Saturday, April 3, 2010

Working with Rock is Always a Touching Experience

Thinking with my hands, which has turned out to involve a higher level of commitment than I first realized, is nevertheless proving to be a rewarding experience. It is gratifying to have followers write to say they are enjoying the blog and that they find it funny and sometimes moving. Im glad to hear that it is reaching people and that I have 'touched' a chord with them. I like to think I am in my stride now, and that there is lots more to 'touch' on in the future months.

Continuing along the dilemma of 'one hit wonders' I thought it it would be wrong not to mention the appropriately titled and very touchy feely song that came out in the 80's that was one hit wonder Dan Hill's only big hit 'And sometimes when we touch'. This song struggled with the drawbacks of being truthful and questioned the merits of honesty.

The lyrics go on to say "That sometimes when we touch, the honesty's too much."
This sentiment may have some meaning to it, but for what I suppose are pseudo poetic purposes, the theme of the song isn't developed very well. If there is too much honesty in touching someone then there is little hope for talking or any other form of communication including sign language, or for that matter song writing. And as far as there being such a thing as too much honesty, I think that theme is far better tackled in a very funny film I saw recently on a flight back from Britain called 'The Invention of Lying'. It is worth seeing.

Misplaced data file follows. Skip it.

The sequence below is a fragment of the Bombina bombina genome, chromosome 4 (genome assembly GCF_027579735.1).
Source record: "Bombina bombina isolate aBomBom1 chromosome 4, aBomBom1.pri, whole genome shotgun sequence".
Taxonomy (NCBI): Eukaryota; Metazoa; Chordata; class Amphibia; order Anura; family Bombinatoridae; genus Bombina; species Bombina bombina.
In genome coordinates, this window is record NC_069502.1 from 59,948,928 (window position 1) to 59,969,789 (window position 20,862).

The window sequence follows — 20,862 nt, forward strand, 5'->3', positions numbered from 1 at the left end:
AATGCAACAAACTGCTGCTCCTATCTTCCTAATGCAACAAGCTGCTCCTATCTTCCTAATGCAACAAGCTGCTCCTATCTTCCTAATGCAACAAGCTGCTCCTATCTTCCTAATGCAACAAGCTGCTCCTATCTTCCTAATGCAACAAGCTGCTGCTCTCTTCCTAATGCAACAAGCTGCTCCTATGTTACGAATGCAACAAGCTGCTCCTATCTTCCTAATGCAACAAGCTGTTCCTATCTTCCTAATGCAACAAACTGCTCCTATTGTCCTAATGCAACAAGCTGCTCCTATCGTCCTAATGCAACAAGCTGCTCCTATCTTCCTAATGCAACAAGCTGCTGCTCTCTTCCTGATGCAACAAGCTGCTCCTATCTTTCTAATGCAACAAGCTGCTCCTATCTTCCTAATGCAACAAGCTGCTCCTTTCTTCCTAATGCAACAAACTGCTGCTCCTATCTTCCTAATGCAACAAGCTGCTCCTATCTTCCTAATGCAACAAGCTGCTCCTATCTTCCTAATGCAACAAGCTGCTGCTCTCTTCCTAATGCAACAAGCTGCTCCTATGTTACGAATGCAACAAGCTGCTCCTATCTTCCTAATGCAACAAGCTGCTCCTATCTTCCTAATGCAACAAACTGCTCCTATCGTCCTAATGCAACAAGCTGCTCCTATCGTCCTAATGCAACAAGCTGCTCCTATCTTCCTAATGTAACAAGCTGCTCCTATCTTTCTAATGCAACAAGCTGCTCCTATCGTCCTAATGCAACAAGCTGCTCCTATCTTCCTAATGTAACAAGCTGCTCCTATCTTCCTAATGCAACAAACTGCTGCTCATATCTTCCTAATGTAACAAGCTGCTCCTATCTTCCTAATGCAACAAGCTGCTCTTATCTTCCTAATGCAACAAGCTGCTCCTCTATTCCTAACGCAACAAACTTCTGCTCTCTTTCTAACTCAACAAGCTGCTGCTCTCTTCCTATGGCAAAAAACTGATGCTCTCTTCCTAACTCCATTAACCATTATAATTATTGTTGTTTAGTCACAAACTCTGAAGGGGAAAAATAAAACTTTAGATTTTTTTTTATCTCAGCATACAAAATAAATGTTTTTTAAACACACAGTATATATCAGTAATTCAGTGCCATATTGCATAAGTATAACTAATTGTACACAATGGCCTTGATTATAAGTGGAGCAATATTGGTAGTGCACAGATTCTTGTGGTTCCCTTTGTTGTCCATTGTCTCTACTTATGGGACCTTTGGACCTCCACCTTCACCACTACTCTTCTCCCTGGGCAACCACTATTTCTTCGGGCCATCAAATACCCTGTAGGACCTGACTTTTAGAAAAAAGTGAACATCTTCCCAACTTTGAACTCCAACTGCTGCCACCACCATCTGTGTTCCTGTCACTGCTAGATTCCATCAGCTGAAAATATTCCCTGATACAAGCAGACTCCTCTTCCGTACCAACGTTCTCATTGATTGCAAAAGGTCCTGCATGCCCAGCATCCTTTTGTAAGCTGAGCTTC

No one honestly knows why Dan Hills rock hit about feelings and honesty did so well and yet he was never able to repeat his success.

Honesty in the 'rock industry' may be a dubious thing, but for me, working in the other 'rock' business, touching stones is probably the most satisfying thing about building dry stone walls. The honesty isn't too much at all, but it is sometimes profound. Stones are perhaps the most honest things I will ever run into. They have no pretensions and they have a dependability about them which is unequalled in the real world. With a rock, what you see is what you get. Because of their inherent 'reality' and reliability, many people almost intuitively sense the benefit there is to being around them or bringing them home. In some strange way it seems we have an primeval need to hold them and touch them. I dont think it would be a bad thing to have a bunch of bumper stickers made up that read 'Have you hugged a rock today'.


  1. I have recently began to adopt rocks and take them into the home to let them over winter from the cruel elements. This week l plan to release them back out into the wilds of my garden to enjoy the summer air.

  2. How are they liking being back outside?